Effect of Sertraline on Depressive Symptoms in Patients With Chronic Kidney Disease Without Dialysis Dependence: The CAST Randomized Clinical Trial.

Abstract

Importance Major depressive disorder (MDD) is prevalent among patients with chronic kidney disease (CKD) and is associated with morbidity and mortality. The efficacy and adverse events of selective serotonin reuptake inhibitors in these patients are unknown. Objective To determine whether treatment with sertraline improves depressive symptoms in patients with CKD and MDD. Design, Setting, and Participants The Chronic Kidney Disease Antidepressant Sertraline Trial (CAST) was a randomized, double-blind, placebo-controlled trial involving 201 patients with stage 3, 4, or 5 non-dialysis-dependent CKD, who were enrolled at 3 US medical centers. The Mini Neuropsychiatric Interview was used to establish MDD. The first participant was randomized in March 2010 and the last clinic visit occurred in November 2016. Interventions After a 1-week placebo run-in, participants were randomized to sertraline (n = 102) for 12 weeks at an initial dose of 50 mg/d (escalated to a maximum dose of 200 mg/d based on tolerability and response) or matching placebo (n = 99). Main Outcomes and Measures The primary outcome was improvement in depressive symptom severity from baseline to 12 weeks determined by the 16-item Quick Inventory of Depression Symptomatology-Clinician Rated (QIDS-C16) (score range, 0-27; minimal clinically important difference, 2 points). Secondary outcomes included improvement in quality of life (Kidney Disease Quality of Life Survey-Short Form; score range, 0-100; higher scores indicate more favorable quality of life) and adverse events. Results There were 201 patients (mean [SD] age, 58.2 [13.2] years; 27% female) randomized. The primary analysis included 193 patients who had at least 1 outcome assessment after randomization. The mean (SD) baseline QIDS-C16 score was 14.0 (2.4) in the sertraline group (n = 97) and 14.1 (2.4) in the placebo group (n = 96). The median participation time was 12.0 weeks and the median achieved dose was 150 mg/d, which was not significantly different between the groups. The QIDS-C16 score changed by -4.1 in the sertraline group and by -4.2 in the placebo group (between-group difference, 0.1 [95% CI, -1.1 to 1.3]; P = .82). There was no significant between-group difference in change in patient-reported overall health on the Kidney Disease Quality of Life Survey (median score, 0 in the sertraline group vs 0 in the placebo group; between-group difference, 0 [95% CI, -10.0 to 0]; P = .61). Nausea or vomiting occurred more frequently in the sertraline vs placebo group (22.7% vs 10.4%, respectively; between-group difference, 12.3% [95% CI, 1.9% to 22.6%], P = .03), as well as diarrhea (13.4% vs 3.1%; between-group difference, 10.3% [95% CI, 2.7% to 17.9%], P = .02). Conclusions and Relevance Among patients with non-dialysis-dependent CKD and MDD, treatment with sertraline compared with placebo for 12 weeks did not significantly improve depressive symptoms. These findings do not support the use of sertraline to treat MDD in patients with non-dialysis-dependent CKD. Trial Registration clinicaltrials.gov Identifier: NCT00946998.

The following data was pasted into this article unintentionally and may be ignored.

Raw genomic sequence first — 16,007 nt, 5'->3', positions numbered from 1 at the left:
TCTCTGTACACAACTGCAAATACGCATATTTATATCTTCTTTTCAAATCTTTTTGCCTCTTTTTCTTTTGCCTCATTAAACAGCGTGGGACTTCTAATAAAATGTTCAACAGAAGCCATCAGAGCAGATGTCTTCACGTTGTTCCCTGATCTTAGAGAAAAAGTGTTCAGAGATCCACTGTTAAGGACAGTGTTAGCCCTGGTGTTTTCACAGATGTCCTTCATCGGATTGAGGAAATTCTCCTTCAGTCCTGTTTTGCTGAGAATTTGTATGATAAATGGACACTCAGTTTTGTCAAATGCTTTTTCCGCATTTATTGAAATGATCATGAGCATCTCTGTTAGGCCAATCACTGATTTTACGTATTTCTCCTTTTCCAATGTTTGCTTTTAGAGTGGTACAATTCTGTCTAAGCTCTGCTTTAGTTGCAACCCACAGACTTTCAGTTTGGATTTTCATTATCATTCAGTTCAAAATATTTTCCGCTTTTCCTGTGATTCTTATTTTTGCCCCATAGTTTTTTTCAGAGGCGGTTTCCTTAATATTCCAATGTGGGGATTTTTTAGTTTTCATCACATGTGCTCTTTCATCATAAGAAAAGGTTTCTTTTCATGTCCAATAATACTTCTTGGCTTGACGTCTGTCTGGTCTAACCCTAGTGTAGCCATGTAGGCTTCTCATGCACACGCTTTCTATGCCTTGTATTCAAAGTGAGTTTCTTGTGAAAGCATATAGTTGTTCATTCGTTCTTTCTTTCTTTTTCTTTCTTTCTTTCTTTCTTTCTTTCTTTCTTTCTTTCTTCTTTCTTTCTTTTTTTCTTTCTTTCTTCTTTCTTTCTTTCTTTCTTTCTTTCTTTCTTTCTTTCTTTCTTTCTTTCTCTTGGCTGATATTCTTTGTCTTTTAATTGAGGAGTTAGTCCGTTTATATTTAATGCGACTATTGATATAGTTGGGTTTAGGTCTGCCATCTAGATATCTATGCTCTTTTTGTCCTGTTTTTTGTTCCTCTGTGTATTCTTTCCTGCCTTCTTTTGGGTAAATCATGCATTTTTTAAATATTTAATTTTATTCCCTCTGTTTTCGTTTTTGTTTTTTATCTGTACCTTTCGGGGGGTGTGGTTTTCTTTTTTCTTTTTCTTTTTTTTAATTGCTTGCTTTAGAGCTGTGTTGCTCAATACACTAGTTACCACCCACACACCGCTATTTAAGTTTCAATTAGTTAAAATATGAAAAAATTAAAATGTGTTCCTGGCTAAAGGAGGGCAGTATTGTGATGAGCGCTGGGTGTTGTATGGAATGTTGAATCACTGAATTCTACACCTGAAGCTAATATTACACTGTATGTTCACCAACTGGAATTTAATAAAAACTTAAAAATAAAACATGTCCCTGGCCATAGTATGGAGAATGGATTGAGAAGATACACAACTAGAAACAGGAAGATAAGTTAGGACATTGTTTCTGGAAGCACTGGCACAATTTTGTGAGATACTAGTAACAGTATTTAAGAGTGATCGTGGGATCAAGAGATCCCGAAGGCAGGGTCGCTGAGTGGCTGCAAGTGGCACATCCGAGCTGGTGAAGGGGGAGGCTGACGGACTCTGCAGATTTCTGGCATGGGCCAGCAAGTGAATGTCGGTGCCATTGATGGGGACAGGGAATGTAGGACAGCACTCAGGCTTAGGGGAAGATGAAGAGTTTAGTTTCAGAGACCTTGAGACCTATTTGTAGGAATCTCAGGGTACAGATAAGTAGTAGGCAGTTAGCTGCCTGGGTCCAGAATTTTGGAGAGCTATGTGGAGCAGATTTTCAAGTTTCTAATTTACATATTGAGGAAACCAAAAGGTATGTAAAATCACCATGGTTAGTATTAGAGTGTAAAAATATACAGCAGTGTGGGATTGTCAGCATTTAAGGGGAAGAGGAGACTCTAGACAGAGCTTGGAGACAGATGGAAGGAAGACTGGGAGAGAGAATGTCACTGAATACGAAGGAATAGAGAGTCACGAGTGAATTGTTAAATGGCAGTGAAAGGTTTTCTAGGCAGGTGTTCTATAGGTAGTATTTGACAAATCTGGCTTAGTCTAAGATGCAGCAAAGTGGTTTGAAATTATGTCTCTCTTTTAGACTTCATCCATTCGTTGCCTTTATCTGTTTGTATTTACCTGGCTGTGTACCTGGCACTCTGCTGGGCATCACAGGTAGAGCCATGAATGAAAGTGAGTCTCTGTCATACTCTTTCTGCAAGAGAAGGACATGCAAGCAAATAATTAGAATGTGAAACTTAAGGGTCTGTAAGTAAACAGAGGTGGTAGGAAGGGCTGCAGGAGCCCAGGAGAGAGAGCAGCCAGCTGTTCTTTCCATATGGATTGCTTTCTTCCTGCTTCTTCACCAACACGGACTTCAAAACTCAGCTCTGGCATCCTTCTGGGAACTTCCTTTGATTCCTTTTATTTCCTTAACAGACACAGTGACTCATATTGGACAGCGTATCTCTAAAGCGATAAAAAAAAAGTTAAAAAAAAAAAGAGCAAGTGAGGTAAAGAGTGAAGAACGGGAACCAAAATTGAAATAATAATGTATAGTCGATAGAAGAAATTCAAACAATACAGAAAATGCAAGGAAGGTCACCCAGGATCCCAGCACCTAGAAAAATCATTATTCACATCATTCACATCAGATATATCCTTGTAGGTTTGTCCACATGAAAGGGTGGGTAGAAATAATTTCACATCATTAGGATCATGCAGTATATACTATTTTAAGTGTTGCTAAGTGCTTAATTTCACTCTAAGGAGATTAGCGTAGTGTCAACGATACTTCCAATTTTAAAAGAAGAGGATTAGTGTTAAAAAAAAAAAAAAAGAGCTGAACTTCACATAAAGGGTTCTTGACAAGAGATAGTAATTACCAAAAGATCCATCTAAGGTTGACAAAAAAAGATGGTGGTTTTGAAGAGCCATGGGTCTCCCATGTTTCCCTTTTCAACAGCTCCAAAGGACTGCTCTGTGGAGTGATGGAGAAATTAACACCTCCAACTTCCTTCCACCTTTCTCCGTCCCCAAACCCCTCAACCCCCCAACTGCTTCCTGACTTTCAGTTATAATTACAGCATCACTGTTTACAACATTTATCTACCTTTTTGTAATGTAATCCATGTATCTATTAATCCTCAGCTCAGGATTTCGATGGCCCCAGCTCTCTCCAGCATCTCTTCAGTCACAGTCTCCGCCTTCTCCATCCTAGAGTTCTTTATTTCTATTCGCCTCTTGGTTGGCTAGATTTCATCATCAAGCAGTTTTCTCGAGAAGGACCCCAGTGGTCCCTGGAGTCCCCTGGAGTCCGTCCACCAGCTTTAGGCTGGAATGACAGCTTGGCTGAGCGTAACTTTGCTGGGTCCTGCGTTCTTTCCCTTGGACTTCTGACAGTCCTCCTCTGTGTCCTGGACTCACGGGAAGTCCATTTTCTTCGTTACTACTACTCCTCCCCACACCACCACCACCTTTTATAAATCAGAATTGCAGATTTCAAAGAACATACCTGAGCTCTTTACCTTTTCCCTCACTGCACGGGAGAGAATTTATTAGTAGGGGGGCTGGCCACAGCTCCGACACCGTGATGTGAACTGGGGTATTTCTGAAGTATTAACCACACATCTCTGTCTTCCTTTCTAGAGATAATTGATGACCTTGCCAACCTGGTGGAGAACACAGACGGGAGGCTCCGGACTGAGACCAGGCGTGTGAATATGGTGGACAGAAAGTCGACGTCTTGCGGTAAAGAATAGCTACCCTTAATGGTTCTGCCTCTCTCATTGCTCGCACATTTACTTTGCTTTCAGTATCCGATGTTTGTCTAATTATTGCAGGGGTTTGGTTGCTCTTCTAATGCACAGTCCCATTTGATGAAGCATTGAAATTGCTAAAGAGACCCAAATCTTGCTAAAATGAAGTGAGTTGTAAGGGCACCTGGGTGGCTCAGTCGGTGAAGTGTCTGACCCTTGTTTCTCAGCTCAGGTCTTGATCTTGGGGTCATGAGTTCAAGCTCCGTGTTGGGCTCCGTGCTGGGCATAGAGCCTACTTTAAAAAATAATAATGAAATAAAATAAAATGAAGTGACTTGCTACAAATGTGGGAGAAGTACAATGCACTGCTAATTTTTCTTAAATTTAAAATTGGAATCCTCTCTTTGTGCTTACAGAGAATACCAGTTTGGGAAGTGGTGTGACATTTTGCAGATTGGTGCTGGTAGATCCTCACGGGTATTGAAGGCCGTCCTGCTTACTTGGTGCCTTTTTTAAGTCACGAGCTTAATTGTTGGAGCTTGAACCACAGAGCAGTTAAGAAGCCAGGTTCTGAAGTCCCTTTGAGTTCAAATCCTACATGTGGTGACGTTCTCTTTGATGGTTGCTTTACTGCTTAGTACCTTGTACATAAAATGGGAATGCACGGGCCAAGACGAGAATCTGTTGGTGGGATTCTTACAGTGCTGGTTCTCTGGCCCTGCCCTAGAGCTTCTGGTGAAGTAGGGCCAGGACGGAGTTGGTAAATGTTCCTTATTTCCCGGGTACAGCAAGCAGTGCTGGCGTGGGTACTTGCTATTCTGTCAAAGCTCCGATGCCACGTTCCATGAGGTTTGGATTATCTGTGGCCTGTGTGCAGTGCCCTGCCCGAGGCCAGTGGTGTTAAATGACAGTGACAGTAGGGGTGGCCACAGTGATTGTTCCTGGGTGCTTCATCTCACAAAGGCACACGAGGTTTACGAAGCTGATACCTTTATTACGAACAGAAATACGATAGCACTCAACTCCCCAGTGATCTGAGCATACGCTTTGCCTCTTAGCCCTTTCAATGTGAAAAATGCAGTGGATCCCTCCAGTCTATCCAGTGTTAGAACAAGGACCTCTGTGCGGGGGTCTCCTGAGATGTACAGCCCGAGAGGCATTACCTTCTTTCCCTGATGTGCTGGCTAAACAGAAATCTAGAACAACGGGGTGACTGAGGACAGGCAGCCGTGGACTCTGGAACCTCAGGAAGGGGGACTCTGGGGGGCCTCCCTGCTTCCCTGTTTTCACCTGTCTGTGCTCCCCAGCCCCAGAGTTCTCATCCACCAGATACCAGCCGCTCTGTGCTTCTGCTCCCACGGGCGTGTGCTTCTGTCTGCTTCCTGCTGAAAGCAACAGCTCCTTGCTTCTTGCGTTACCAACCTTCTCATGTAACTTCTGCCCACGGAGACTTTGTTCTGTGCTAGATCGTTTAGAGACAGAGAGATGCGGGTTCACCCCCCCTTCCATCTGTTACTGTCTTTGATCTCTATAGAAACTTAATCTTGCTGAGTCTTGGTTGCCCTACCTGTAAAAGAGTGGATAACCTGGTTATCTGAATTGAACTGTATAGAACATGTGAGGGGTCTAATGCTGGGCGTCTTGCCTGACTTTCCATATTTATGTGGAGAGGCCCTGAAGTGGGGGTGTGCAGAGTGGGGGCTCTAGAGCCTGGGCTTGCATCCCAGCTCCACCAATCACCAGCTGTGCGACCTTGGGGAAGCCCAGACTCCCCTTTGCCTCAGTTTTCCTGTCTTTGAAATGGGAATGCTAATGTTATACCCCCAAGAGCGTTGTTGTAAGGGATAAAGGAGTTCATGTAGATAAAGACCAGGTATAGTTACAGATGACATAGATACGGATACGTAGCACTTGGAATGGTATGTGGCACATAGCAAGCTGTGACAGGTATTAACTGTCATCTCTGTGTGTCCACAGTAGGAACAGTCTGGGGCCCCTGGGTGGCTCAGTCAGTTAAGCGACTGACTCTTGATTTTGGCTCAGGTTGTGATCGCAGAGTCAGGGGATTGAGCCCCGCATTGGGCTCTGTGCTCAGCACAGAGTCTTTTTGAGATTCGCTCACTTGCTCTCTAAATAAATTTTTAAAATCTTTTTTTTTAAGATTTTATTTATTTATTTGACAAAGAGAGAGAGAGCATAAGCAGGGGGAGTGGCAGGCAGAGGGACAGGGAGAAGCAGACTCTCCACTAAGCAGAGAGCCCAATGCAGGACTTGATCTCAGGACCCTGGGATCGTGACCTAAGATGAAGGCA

DOI: 10.1001/jama.2017.17131

Cite this paper

@article{Hedayati2017EffectOS, title={Effect of Sertraline on Depressive Symptoms in Patients With Chronic Kidney Disease Without Dialysis Dependence: The CAST Randomized Clinical Trial.}, author={S. Susan Hedayati and Lucile Parker Gregg and Thomas J. Carmody and Nishank Jain and Marisa S P Toups and A. John Rush and Robert Daniel Toto and Madhukar H. Trivedi}, journal={JAMA}, year={2017} }